And on a practical level, on a practice level, we can empower our teachers to do more formative assessments of this process. We can incorporate it into our student IEPs and our personalized learning plans making it accessible because for all our talk for voice and choice, if the system is not accessible, it doesn’t mean anything for all of our learners. So we have to be intentional in terms of building principles of universal deigns for learning at the very outset into our systems so that systems can engage and represent and demonstrate their learning in different ways.
That we can empower in our schools, coaches, and individuals, that can connect students to opportunities both inside and outside of school. That we can, in our procurement contracts, when a district or a state is procuring technology or any professional development modules or whatever else that support personalized learning, we can be intentional about making sure that those systems are accessible to all learners.
And then, lastly, none of us learn self-advocacy and self-determination by reading a paragraph in a textbook. We have to actually give our students opportunities to apply these skills and personalized learning systems. So that can be opportunities in terms of work-based learning and service learning. We’ve gotten a lot of questions before the event coming in from those of you who are registered of how this relates to careers.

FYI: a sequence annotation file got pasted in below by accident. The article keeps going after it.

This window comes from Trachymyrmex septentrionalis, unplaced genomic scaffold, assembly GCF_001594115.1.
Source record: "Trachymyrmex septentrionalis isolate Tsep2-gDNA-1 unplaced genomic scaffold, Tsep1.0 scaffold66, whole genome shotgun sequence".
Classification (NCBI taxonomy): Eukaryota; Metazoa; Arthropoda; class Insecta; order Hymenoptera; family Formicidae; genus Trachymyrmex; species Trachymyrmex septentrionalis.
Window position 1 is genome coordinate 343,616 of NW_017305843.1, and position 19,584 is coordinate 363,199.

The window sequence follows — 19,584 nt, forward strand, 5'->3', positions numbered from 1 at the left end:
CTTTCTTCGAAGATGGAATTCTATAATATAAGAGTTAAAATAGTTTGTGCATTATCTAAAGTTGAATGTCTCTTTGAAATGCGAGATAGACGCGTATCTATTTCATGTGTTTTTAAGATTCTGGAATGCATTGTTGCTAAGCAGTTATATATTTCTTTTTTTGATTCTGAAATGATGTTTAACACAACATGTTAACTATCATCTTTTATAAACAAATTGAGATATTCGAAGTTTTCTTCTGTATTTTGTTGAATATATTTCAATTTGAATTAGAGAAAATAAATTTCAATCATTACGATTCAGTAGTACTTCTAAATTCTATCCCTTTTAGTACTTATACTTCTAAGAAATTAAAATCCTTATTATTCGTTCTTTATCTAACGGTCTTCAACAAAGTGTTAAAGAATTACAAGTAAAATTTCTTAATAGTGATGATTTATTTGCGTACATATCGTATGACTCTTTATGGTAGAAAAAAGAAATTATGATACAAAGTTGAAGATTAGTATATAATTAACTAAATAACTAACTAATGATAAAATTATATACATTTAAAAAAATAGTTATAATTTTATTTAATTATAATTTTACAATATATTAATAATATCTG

We can incorporate that into our work-based learning experiences. We can do that through internships and intentionally help and support our students in terms of developing these capacities. We can also have explicit instruction in our general ed classrooms and special ed classrooms on developing these capacities. And we can eventually help lead a system by which our students, the IEP process is not just this bureaucratic exercise, but actually we’re empowering our students to lead and facilitate those IEPs.
There are a lot of opportunities within these personalized learning systems as we shift the narrative of how education is delivered to do this better for all of our students, and especially for those with disabilities. Right now, I want to just do a transition to – we’ve done a lot of talking at you. So I want to show what this looks like for an individual student. So this is a video that was produced by our Understood, which NCLD is the managing partner for. And it shows a student, Elijah Ditchendorf, and his experience with us.
[Video from 0:25:20-0:27:30]